Indian Prime Minister Narendra Modi’s visit to Rwanda and Uganda, en route to the BRICS Conference in South Africa (July 25-27), is significant as it is a rebolstering of ties with these East African landlocked nations through their Indian diasporas, ties that will be cemented further by cooperation in defence, finance, education and other sectors. The Bombay Presidency once played a key role in the development of this region
Israel’s Prime Minister Benjamin (Bibi) Netanyahu’s official visit to India from January 14 to 19 will lay accent on the many commercial ties that bind the two countries. Equally important, if less visible, is Israel’s Indian Jewish diaspora, that has benefited greatly ever since full diplomatic relations were established
Prime Minister Narendra Modi’s visit to Israel (July 4-6) marks 25 years of India’s diplomatic relations with the State of Israel. Forging political and economic ties with it has not been smooth sailing, and it’s the Indian Jewish community that has kept a tenuous relationship going
Prime Minister Narendra Modi’s U.S. visit from 26-30 September managed to attract a lot of attention from Indian-Americans. However, not a lot of business was done. The diaspora hopes that Modi visits the U.S. again next year but the focus must shift to showcasing India’s commitment towards progress of “Make in India”, self-reliance in energy and commitment towards elimination climate change.
Prime Minister Narendra Modi, during his April 14-17 visit to Canada, will visit the Komagata Maru Museum & Monument in Vancouver, an important milestone in Canada’s Indian diaspora as well as Asian immigrant history
The Arab uprisings show no sign of closure, and have become amorphous. While New Delhi has so far been immunised from the political and religious dimensions of the uprisings, the rise of political Islam, Islamic governance, and continuing instability will impact India.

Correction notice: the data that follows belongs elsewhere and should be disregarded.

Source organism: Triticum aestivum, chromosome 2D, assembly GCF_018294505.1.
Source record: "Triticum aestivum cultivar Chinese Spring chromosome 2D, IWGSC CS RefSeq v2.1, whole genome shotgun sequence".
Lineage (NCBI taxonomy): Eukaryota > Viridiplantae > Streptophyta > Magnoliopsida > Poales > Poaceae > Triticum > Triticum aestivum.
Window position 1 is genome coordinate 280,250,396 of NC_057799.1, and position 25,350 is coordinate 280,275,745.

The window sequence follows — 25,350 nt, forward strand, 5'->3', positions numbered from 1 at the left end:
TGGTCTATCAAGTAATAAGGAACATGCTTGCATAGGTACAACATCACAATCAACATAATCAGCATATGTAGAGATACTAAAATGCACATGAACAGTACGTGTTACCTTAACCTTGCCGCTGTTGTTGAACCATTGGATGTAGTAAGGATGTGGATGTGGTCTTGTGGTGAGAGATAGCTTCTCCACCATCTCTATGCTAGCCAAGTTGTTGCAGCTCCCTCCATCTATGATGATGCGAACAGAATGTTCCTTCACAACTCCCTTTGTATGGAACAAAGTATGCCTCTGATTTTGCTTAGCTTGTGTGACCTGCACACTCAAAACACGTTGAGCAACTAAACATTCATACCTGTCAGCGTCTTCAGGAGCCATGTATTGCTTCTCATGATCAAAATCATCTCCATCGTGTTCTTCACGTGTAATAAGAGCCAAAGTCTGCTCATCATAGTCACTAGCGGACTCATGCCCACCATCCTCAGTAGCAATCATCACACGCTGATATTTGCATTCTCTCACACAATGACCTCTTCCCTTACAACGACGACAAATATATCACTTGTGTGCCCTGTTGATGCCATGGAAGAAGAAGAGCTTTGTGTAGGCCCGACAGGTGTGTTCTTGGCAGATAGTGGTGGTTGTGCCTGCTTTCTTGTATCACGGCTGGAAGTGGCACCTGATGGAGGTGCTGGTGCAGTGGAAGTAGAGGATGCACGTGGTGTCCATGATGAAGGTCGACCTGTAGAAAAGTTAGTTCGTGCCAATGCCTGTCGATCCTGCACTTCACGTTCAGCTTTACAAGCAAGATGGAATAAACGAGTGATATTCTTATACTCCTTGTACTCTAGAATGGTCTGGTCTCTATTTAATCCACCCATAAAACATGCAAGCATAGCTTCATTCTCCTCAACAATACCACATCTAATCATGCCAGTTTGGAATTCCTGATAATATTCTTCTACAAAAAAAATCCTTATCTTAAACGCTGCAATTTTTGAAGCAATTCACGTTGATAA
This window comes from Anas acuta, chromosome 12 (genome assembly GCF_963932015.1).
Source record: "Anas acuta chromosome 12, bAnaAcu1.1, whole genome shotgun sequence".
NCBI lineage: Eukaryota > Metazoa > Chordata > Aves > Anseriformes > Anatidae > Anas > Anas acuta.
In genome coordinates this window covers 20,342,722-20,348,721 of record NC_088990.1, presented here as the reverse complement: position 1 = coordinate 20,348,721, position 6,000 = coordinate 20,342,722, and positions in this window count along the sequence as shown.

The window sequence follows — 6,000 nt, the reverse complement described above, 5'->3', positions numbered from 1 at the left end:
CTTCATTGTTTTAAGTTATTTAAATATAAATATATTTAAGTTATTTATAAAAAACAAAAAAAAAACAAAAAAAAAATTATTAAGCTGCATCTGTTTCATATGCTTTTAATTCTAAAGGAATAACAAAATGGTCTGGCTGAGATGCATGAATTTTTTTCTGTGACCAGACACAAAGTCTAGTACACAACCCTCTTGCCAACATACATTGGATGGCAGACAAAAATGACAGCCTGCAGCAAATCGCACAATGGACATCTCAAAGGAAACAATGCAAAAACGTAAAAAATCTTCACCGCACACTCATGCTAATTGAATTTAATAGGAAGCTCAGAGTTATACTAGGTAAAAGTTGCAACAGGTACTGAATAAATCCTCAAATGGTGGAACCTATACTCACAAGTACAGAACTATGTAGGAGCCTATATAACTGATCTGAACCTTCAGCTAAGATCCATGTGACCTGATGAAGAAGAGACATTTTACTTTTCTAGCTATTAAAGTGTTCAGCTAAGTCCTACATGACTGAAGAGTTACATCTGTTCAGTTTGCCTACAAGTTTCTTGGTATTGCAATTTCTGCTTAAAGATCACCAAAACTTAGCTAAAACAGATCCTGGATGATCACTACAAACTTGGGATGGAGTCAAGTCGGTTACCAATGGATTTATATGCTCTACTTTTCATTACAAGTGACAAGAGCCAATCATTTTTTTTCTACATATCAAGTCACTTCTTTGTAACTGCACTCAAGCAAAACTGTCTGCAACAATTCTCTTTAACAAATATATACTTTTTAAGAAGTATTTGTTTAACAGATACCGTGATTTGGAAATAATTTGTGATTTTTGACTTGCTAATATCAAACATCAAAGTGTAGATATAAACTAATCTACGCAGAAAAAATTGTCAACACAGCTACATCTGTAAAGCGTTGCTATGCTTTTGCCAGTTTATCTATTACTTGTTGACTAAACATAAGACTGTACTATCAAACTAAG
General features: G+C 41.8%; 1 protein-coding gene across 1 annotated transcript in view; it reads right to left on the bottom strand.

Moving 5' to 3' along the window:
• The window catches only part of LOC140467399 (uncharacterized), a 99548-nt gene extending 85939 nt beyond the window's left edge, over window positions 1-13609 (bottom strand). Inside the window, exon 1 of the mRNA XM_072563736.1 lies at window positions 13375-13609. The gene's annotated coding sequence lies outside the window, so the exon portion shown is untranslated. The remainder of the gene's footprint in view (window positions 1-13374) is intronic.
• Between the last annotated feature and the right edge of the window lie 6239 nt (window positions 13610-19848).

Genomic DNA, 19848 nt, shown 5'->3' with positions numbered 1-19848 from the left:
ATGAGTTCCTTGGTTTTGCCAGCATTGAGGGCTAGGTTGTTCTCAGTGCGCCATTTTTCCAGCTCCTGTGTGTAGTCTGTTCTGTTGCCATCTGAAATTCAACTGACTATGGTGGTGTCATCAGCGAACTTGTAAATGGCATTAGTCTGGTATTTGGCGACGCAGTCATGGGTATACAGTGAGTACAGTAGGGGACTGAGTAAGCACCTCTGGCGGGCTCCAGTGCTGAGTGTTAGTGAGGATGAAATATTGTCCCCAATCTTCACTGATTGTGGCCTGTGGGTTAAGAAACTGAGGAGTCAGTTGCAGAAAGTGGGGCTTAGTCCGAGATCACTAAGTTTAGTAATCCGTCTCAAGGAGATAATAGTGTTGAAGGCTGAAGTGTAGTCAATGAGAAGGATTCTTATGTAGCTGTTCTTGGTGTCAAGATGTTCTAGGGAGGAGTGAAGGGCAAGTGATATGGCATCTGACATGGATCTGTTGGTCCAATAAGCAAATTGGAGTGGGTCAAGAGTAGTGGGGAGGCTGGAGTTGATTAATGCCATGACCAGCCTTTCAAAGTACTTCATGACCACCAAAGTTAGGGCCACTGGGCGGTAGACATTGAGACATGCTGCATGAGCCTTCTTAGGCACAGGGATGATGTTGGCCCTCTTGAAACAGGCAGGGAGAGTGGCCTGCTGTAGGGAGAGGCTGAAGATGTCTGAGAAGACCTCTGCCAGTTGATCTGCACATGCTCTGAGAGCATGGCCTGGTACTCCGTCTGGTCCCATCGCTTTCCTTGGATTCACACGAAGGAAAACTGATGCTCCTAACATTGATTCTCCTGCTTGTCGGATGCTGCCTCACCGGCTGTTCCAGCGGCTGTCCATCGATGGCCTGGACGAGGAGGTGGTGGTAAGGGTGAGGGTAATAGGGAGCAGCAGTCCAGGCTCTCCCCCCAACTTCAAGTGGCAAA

The Indian-American voters in the U.S. seem to be prioritising their local concerns over the larger U.S.-India bilateral relationship. The Democrats, by facilitating the group’s greater inclusion in U.S. society, politics and businesses, have thus made this huge community lean largely in their favour.
Gateway House's Chief Operating Officer Nehal Sanghavi has been quoted in The National, an English-language newspaper in the United Arab Emirates (UAE). He discusses the Indian diaspora in the UAE and welcomes the new agreement signed between both countries that should facilitate the recruitment of Indian workers.
This decade records a new trend for the Indian Diaspora: as the Indian economy registers strong growth, thousands return to India amidst growing employment and investment opportunities. But does India have the ability to effectively reintegrate them into society?
While India’s foreign policy has gone a long way in earning global goodwill, there remains a vital element in its periphery that is absent from its diplomatic reach: Indian business. What can be done to bridge this gap between India’s foreign policy-makers and its business leaders?